Fair or not, criticism a way of life for offensive linemen
Blame the offensive line — nobody really knows what those guys do anyway, so it’s got to be their fault when something goes wrong.
Isn’t that sort of how things go in football? No matter which team you root for at any level, from Penn State to the Steelers or anyone else, chances are you’ve spent a lot of time discussing with your friends about how the team’s O-line has a lot of problems.
Even if, truth be told, you don’t really understand exactly what it is you’re talking about. Because let’s be frank, how many people have any clue what offensive linemen do or think about or have to deal with in the trenches?
I’m not one of those “If you didn’t play the sport, then you can’t possibly understand it” kind of people. You can always learn a great deal about any sport if you watch and study it enough. But I will make the case that being an offensive lineman is different.
It’s such a unique and challenging position in sports, and one that an incredibly small percentage of people who love the game have played, plus every guy on the line is dependent on everyone else. It’s remarkably difficult, therefore, for just about any casual football fan to critique linemen, save for the rare play when one guy clearly whiffs on an assignment.
Given all that, I asked Penn State offiensive line coach Matt Limegrover the other day if it’s easy for fans or media to use the line as a scapegoat for a team’s problems.
He chuckled and said, “I think that’s probably a Cliffs Notes way of putting it.”
Then Limegrover went into great detail about the challenges associated with an offensive line.
“Part of what comes into it is, as an O-line coach, I learned very early and was told by a very wise man, I never have a good day,” Limegrover said. “There’s never a time where all five of those guys do the exact right thing the way you line it out in the playbook, the way you put it up on the PowerPoint and the way you rep it.
“It’s very hard because of all the moving pieces and everything that’s going on. So what happens is, when it breaks down with those guys, that’s when things break down (for the offense). Like, no one really pays a lot of attention if a receiver runs the wrong route, or if a back hits the wrong hole.
“That’s part of doing business,” Limegrover said. “All the negatives pop up, but there’s not a whole lot of, on the other side going, it was only a 4-yard play, but man, that back-side guard did a great job of cutting off the back-side backer on the flow over the top.”
Limegrover followed with a good story about the inner workings of some teams when it comes to coaching offensive linemen.
“Even coaches, a lot of coaches will say to me, ‘Hey, you go do your thing. We don’t get it, we don’t understand it, it’s your deal. Just make sure we’ve got blue shirts on white shirts,'” Limegrover said.
It’s no secret that Penn State has had major issues on the offensive line for several years. Some of them have been blatantly obvious, such as Temple sacking Christian Hackenberg 10 times in one game, or Saquon Barkley getting buried in the backfield far too often last season.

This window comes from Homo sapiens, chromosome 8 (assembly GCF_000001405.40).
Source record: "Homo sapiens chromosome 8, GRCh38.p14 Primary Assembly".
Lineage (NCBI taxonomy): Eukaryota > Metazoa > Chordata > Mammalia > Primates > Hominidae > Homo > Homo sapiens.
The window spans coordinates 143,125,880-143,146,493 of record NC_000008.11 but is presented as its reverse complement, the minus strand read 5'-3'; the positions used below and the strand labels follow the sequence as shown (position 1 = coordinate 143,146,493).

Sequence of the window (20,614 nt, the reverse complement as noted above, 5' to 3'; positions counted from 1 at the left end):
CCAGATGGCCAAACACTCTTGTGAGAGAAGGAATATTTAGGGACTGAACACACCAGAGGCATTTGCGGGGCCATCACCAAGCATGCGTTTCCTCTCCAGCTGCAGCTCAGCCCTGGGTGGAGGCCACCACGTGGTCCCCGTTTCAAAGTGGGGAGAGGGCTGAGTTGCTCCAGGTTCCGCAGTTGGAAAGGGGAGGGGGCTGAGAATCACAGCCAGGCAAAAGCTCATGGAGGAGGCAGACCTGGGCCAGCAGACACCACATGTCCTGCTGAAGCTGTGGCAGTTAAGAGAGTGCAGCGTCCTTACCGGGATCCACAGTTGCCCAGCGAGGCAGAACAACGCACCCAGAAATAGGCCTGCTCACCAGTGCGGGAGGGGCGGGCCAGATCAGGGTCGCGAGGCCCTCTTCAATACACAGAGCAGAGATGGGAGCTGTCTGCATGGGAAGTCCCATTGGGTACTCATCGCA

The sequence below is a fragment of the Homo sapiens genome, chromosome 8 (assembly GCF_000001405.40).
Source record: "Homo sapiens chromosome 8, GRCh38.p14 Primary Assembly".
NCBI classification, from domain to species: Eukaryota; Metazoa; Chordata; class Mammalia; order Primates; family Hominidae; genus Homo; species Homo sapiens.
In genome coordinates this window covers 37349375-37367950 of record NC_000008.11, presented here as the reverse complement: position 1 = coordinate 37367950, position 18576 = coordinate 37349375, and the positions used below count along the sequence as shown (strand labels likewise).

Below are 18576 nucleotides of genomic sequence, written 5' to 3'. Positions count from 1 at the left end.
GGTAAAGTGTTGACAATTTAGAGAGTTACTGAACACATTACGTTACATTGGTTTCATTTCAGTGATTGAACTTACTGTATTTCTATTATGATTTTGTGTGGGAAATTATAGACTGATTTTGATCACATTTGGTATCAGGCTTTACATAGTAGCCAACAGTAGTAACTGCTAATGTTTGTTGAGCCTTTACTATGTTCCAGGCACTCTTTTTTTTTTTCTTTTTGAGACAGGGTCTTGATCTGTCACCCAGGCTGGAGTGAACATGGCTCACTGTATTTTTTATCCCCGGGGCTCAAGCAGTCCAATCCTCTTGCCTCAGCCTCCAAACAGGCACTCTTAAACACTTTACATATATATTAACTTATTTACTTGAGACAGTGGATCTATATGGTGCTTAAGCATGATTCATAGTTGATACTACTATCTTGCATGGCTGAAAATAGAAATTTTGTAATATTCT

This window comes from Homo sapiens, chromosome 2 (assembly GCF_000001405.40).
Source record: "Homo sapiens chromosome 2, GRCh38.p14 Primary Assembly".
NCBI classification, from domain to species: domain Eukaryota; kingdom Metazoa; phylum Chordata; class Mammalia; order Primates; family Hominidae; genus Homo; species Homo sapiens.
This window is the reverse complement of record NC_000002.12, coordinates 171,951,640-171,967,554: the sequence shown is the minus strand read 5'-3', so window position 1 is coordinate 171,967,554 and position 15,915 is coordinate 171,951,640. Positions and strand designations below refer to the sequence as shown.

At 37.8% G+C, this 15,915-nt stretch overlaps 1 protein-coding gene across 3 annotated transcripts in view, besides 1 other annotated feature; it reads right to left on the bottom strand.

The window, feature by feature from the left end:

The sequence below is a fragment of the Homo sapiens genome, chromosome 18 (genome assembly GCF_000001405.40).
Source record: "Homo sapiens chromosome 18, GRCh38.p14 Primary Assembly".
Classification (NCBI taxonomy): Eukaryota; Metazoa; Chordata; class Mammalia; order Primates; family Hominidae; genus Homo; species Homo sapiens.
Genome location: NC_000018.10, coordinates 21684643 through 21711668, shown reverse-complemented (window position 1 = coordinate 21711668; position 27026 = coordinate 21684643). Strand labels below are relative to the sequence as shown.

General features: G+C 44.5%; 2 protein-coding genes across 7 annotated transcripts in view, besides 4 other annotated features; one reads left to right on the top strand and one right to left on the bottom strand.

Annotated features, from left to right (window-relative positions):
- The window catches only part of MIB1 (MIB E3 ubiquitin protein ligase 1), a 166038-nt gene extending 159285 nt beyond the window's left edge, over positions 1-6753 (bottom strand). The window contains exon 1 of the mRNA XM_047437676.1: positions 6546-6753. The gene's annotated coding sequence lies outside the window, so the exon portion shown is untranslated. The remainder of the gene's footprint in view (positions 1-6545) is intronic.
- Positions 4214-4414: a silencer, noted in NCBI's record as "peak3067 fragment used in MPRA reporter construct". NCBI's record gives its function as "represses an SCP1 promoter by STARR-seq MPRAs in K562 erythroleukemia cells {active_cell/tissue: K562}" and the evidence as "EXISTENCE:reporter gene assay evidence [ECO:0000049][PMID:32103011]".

Then again, even all of those plays might not have been entirely the fault of the linemen. Whether it was Hackenberg holding onto the ball too long on some of the sacks and also having poor footwork in the pocket, or the defense loading up the box so that there were just too many defenders for the O-linemen to account for, nothing is ever as cut and dried as it seems.
The first question offensive coordinator Ricky Rahne fielded during media day was on how the Nittany Lions’ O-line has been a point of contention.
“The first thing I would say is, we’ve had pretty good offenses over the last two years,” Rahne said. “There were five guys out there who were blocking, so I think that the perception of our offensive line is probably not accurate.
“When you finish in the top 10 in the country in scoring, we understand that we have talented football players carrying the football and throwing it and things like that, but there are guys who are opening up those holes.”
Limegrover would know better than anyone if indeed the Lions played better on the O-line than they’ve been given credit for in recent years.
“I appreciate Ricky saying that, but I’m also going to be the first one to say there were times we didn’t play the way we should,” Limegrover said. “Trace (McSorley) bailed us out, Mike Gesicki bailed us out, Saquon (Barkley) bailed us out. My guys know that. We don’t want it to be that way, and they worked all offseason (to correct the issues).”
To their credit, Penn State’s offensive linemen have taken a lot of criticism in recent years and still have remained professional and respectful when answering pointed questions about their play.
No one could fault them if, from time to time, they resort to thinking that outsiders are just looking for someone to blame and that the line is an easy target.
“No matter how hard you try as a coach, you try and get it right within a game, you try to get it fixed,” Limegrover said. “And it’s something that sometimes is bigger than a quick fix, and you’ve got to say, ‘OK, they’ve got us, but let’s not let that happen again.’ So it’s like sticking your finger in the dike with all the holes, you try and fill as many as you can, then all of a sudden something happens and you try and get it fixed as fast as possible.”
The best news of all for Penn State fans is that the offensive line is expected to be a strength, not a weakness, this season.
Cory Giger covers Penn State football from the Altoona Mirror.